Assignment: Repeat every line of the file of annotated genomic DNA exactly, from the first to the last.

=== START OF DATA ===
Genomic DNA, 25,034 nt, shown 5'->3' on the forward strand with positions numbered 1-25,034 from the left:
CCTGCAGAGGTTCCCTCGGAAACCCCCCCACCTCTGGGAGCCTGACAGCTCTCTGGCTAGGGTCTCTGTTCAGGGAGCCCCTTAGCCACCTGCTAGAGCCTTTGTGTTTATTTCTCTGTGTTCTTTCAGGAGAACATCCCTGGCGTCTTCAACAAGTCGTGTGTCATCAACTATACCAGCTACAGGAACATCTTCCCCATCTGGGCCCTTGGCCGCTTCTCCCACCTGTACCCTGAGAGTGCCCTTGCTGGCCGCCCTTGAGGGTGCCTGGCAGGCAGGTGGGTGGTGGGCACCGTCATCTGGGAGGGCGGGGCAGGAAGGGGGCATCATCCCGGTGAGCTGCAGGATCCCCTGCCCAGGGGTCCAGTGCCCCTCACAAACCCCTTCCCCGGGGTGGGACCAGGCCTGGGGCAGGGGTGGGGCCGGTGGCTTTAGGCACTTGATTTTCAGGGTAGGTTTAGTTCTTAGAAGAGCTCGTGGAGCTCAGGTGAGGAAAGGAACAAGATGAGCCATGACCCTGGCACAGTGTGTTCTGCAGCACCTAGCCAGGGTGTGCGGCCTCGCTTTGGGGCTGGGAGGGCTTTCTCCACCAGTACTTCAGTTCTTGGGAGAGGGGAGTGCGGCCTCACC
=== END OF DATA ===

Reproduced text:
Genomic DNA, 25,034 nt, shown 5'->3' on the forward strand with positions numbered 1-25,034 from the left:
CCTGCAGAGGTTCCCTCGGAAACCCCCCCACCTCTGGGAGCCTGACAGCTCTCTGGCTAGGGTCTCTGTTCAGGGAGCCCCTTAGCCACCTGCTAGAGCCTTTGTGTTTATTTCTCTGTGTTCTTTCAGGAGAACATCCCTGGCGTCTTCAACAAGTCGTGTGTCATCAACTATACCAGCTACAGGAACATCTTCCCCATCTGGGCCCTTGGCCGCTTCTCCCACCTGTACCCTGAGAGTGCCCTTGCTGGCCGCCCTTGAGGGTGCCTGGCAGGCAGGTGGGTGGTGGGCACCGTCATCTGGGAGGGCGGGGCAGGAAGGGGGCATCATCCCGGTGAGCTGCAGGATCCCCTGCCCAGGGGTCCAGTGCCCCTCACAAACCCCTTCCCCGGGGTGGGACCAGGCCTGGGGCAGGGGTGGGGCCGGTGGCTTTAGGCACTTGATTTTCAGGGTAGGTTTAGTTCTTAGAAGAGCTCGTGGAGCTCAGGTGAGGAAAGGAACAAGATGAGCCATGACCCTGGCACAGTGTGTTCTGCAGCACCTAGCCAGGGTGTGCGGCCTCGCTTTGGGGCTGGGAGGGCTTTCTCCACCAGTACTTCAGTTCTTGGGAGAGGGGAGTGCGGCCTCACC